“Blackwater” Jeremy Scahill With Erik Prince’s recent op-ed in the NYT arguing in favor of largely turning the US presence in Afghanistan over to private military contractors, now seems like a good time to review Jeremy Scahill’s “Blackwater,” a detailed expose of Blackwater’s (now merged with Triple Canopy and known as Academi) actions during the […]Read more "“Blackwater” by Jeremy Scahill"
Black Hawk Down by Mark Bowden How much good can you do with the point of a gun? This is the question that, at its heart, “Black Hawk Down” asks–and answers. The answer? Only so much. “Black Hawk Down” covers, with moment-by-moment thoroughness, the 1993 battle of Mogadishu, when a small group of US Rangers […]Read more "“Black Hawk Down” by Mark Bowden"
In this collection of tales, in turns lyrical and brutal, Oleg Ermakov, probably Russia’s foremost writer on the Soviet war in Afghanistan, depicts the war from multiple points of view: a boy on a date a couple of days before he heads off to basic training, a raw recruit forced to commit an act he […]Read more "“Afghan Tales” by Oleg Yermakov"
In “City Folk and Country Folk,” not-particularly-rich minor gentry Erast Sergeyevich Ovcharov has returned to his home village to take a rest cure and drink whey. His own estate is not inhabitable, so he ends up renting a bathhouse from his neighbor, Nastasya Ivanovna Chulkova. This draws the both of them into a summer of […]Read more "“City Folk and Country Folk” by Sofia Khvoshchinskaya"
What if, instead of dying, Julius Caesar and Cleopatra had gotten married and produced magical children? That is the premise of “Ave, Caesarion,” a prequel to the Edda-Earth saga, in which we find out how, instead of falling, Rome continued to rule for another two thousand years. If you enjoyed the Edda-Earth books, then “Ave, […]Read more "“Ave, Caesarion” by Deborah Davitt"
“For once,” Dan Mills says about the news that his battalion was being sent to Iraq, “we were going somewhere interesting.” A professional soldier in his 30s and the head of his battalion’s sniper group, Mills had been bored stiff by a series of tours in tedious places like Northern Ireland and Bosnia. But finally, […]Read more "“Sniper One” by Dan Mills"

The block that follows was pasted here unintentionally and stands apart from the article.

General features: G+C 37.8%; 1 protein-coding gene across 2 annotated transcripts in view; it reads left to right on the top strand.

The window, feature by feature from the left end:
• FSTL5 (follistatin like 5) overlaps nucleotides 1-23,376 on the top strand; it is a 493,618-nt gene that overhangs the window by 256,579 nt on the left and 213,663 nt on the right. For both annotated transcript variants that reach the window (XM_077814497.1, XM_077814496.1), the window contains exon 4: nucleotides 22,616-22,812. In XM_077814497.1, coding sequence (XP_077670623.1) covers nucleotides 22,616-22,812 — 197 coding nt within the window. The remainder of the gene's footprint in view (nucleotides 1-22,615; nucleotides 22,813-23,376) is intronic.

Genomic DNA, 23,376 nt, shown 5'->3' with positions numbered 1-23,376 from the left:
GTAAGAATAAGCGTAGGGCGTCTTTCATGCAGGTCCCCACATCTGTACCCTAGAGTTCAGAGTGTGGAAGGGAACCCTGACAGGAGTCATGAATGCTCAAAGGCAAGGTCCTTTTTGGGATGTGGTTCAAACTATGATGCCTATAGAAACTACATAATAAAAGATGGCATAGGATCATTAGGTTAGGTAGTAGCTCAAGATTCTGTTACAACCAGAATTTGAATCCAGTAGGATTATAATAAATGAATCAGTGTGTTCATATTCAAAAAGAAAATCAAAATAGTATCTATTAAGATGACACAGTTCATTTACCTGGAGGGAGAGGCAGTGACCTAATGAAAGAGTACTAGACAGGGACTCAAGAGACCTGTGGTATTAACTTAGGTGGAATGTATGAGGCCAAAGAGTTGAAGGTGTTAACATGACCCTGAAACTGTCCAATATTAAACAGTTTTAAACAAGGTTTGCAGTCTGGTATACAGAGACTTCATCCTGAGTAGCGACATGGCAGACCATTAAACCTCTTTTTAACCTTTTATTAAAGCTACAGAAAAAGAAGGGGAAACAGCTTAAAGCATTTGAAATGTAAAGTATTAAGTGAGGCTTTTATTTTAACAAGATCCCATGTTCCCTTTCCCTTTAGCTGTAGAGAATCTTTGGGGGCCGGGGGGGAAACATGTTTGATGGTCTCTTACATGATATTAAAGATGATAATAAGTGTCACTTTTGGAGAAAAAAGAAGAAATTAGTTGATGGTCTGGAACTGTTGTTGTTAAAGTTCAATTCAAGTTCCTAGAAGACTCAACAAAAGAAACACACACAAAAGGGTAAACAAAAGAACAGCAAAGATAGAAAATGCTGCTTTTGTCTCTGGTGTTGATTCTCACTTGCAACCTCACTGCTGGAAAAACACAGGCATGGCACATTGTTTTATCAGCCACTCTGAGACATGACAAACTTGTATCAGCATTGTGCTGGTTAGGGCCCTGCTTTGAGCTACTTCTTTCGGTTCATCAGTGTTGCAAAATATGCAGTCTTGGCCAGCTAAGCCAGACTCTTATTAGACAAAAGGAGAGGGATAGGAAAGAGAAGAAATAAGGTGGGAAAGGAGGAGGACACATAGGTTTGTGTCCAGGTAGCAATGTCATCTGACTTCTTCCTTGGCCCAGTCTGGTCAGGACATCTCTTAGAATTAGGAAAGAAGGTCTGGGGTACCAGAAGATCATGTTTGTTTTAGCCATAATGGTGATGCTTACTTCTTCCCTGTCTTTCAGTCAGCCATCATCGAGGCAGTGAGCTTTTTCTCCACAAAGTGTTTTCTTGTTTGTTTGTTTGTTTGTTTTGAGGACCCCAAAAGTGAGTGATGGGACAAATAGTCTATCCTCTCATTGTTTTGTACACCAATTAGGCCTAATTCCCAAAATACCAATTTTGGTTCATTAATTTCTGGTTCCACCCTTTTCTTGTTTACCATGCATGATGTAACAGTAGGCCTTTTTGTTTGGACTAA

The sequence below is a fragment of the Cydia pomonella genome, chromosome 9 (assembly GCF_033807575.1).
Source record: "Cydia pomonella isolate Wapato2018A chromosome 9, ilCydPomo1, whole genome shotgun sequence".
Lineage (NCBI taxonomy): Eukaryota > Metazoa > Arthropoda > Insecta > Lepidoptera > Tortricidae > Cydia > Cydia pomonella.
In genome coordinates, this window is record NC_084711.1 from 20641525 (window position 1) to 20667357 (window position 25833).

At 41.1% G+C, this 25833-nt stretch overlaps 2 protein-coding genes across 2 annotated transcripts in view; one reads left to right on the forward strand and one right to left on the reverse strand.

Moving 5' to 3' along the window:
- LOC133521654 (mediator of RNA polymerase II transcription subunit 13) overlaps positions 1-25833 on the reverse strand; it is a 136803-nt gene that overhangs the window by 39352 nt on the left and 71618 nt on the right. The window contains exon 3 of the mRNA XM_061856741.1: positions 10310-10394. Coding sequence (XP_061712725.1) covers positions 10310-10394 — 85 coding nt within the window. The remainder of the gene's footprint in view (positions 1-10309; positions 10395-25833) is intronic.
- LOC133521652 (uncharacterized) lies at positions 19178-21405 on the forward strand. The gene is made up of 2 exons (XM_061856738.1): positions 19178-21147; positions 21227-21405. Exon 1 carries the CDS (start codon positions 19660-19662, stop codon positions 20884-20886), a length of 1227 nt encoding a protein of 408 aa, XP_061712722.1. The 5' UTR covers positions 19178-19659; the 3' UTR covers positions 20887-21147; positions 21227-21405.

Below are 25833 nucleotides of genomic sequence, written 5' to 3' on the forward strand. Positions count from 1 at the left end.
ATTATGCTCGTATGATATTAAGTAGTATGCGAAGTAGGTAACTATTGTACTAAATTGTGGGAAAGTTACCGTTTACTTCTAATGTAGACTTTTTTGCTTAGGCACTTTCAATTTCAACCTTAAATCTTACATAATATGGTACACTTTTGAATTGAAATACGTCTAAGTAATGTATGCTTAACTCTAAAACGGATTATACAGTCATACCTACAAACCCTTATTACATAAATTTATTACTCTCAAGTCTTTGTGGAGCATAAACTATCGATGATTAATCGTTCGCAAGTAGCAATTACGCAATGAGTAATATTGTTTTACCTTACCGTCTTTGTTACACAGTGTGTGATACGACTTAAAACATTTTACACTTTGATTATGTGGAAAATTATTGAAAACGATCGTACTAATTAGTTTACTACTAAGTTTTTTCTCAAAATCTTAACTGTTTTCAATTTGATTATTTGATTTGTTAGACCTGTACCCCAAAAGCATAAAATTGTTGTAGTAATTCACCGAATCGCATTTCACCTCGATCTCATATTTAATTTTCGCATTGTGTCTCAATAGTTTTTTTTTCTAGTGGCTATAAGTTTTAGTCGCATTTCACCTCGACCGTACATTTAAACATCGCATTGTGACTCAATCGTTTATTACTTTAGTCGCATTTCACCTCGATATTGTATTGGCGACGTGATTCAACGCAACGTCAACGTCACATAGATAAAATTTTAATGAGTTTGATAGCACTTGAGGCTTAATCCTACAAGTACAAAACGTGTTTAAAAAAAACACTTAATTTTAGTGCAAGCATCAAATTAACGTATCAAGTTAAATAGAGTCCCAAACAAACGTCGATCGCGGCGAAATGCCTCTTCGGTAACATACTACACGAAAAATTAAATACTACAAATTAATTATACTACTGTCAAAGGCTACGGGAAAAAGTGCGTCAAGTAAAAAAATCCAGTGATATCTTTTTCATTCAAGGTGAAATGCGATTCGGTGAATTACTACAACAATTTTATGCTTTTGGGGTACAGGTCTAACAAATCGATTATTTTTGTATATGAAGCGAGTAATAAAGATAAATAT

Hiro Hattori has a problem: he needs to find the murderer of an important guest ASAP. But the suspects are all people he doesn’t want to give up. Like his mother. Or his ex-lover. As time runs out, what is he going to do? “Betrayal at Iga” is set in 16th-century Japan, and is full […]Read more "“Betrayal at Iga” by Susan Spann"
In this eye-witness account of the events in Iraq from 2003 to 2008, Richard Engel, NBC correspondent for the Middle East, repeatedly asks the question that others should have been asking a lot earlier and a lot louder: namely, what the heck was the US doing there? This is a personal account of Engel’s experiences […]Read more "“War Journal” by Richard Engel"
A tragic car accident changes Lisa’s life forever. Just not in the way she thinks. She believes it has left her scarred, infertile, and doomed to be childless and alone. But she keeps crossing paths with the green-eyed boy who pulled her from the wreck. Is it fate? Meanwhile, James’s dream of being a surgeon […]Read more "“Lives Collide” by Kristina Beck"
Higher education has been in a parlous state for some time now, and the higher you go up the food chain, degree-wise, the more parlous it is. Although Loren Mayshark’s experience is unusually bad, it is symptomatic of the kinds of problems that grad students can expect to face, and is a cautionary tale for […]Read more "“Academic Betrayal” by Loren Mayshark"